Mother's beach in Kennebunk, Maine. Ivy is wearing an actual old-school bonnet. They are really good for sun!
Laura has a sore entire upper body from baby holding, is harried from two kids at home while she struggles to finish her graduate course in online research with baby-brain, but she is doing it! Ask her about the rest and she's hiding things well in this photo!


75 and still a fish!
My mother Bubbe is loving the water as usual. Seems to be enjoying renting our tiny-ish house and has made it wonderful inside and is babysitting and cooking. Amazing have a grandma 30 feet away! Not all good, more to coordinate, but a total net positive for sure!


Granpa Mimicking an old relative. He had the photo and frame restored.
 Back in Maine for the summer, moving with Shelia to a scaled down house, writing, working on building a road in some woods we own, seems okay from afar.


Betty's on the left her, watching her son get married.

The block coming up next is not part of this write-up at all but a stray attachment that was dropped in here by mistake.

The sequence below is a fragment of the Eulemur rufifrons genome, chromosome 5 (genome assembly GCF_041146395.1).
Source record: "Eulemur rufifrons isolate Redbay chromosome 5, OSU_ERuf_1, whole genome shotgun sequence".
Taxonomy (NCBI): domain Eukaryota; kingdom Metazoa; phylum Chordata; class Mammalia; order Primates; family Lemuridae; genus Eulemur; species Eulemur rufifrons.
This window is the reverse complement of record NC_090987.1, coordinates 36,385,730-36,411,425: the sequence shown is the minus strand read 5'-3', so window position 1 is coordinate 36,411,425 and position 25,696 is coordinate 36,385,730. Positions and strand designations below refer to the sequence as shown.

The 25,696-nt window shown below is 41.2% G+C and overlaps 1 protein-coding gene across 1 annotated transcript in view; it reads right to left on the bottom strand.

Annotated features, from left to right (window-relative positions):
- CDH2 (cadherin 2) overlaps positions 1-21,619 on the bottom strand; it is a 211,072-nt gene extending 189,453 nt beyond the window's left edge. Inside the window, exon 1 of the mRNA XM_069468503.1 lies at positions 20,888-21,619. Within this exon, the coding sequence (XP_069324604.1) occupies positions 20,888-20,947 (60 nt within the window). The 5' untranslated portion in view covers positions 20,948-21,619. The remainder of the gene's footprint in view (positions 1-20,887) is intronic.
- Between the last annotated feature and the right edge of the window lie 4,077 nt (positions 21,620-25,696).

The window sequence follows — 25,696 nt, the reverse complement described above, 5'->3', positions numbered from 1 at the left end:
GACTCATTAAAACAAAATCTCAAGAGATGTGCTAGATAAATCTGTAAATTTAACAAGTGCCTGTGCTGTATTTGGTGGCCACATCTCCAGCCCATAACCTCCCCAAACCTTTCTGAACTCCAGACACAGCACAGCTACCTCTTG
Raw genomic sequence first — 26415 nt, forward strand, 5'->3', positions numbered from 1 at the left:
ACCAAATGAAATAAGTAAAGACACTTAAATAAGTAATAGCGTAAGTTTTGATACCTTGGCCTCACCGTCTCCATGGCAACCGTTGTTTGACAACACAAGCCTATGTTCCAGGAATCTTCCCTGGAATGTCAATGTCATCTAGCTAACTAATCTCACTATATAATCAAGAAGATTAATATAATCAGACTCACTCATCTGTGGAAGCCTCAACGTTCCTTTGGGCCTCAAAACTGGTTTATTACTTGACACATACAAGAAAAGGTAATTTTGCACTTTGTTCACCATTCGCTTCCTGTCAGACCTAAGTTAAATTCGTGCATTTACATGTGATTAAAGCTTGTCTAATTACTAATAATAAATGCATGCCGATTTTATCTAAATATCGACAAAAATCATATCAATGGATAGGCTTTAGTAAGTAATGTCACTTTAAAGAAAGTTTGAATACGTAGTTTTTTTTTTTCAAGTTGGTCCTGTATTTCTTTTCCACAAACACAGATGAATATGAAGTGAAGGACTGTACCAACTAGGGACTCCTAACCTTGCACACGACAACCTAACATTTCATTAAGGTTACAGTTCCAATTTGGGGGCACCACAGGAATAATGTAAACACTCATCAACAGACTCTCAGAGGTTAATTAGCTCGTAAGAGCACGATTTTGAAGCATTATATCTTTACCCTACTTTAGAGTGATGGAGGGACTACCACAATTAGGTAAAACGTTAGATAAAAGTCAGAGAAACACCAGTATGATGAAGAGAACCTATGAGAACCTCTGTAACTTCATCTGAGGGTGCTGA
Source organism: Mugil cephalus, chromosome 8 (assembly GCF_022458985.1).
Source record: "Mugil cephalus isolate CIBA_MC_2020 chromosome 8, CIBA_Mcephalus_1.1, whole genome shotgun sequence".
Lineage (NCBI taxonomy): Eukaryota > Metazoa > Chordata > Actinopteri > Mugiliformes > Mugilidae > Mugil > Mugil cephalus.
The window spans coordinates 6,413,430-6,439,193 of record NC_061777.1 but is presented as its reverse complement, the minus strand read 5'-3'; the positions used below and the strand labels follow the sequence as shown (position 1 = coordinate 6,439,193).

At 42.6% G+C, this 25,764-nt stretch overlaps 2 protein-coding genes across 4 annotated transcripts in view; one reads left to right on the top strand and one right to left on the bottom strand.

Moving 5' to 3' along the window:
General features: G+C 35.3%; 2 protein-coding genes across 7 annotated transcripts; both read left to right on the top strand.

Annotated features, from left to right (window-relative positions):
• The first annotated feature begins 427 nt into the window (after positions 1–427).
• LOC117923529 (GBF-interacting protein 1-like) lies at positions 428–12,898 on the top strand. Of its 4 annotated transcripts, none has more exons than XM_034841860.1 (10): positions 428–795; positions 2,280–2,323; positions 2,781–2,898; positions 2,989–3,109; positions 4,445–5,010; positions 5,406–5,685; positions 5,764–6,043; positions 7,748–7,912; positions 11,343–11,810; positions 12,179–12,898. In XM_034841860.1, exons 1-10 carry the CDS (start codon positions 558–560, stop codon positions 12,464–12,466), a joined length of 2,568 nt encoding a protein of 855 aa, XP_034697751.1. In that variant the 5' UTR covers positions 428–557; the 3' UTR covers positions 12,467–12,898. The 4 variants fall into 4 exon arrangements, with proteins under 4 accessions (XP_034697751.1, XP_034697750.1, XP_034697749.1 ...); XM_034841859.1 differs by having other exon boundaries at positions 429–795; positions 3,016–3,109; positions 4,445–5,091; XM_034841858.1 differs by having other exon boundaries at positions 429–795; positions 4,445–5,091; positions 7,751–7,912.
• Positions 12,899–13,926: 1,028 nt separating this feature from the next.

My mother in law Betty has been off of Shaw duty and recently experienced her son getting married, and having the New York Times cover the wedding!

Achy Dad

Water. Good. Focus your gaze on the arms and shoulders, not the gut on the left side please.
 I'm back at work, which is good. I had a good vacation and was ready to get back to work.

It's amazingly hard with two kids. Everytime I feel the difficulty (emotionally, physically, mentally) I have to remind myself that this is THE HARDEST FEW YEARS for most marriages, and in the time-arch of raising children. At least in terms of the constant attention, worry, watching, pooping, peeing, screaming, etc. I'm sure harder times might come in different areas, like dealing with teenagers, but not in the day in and day out constancy of being the kind of parents that have one home fulltime and one working only about 40 hours a week (outside the house at least, I have side contacts I do at home).

It is a joyful and rich experience, but challenging too. But it is already changing for the better. Ivy, for example, is right now sleeping on my chest in a baby carrier while I type, and has started taking sips out of a bottle! And with Shaw is playing ball by himself with other kids, being mostly aware of cars, and going to sleep more and more with only a book or two read to him in bed.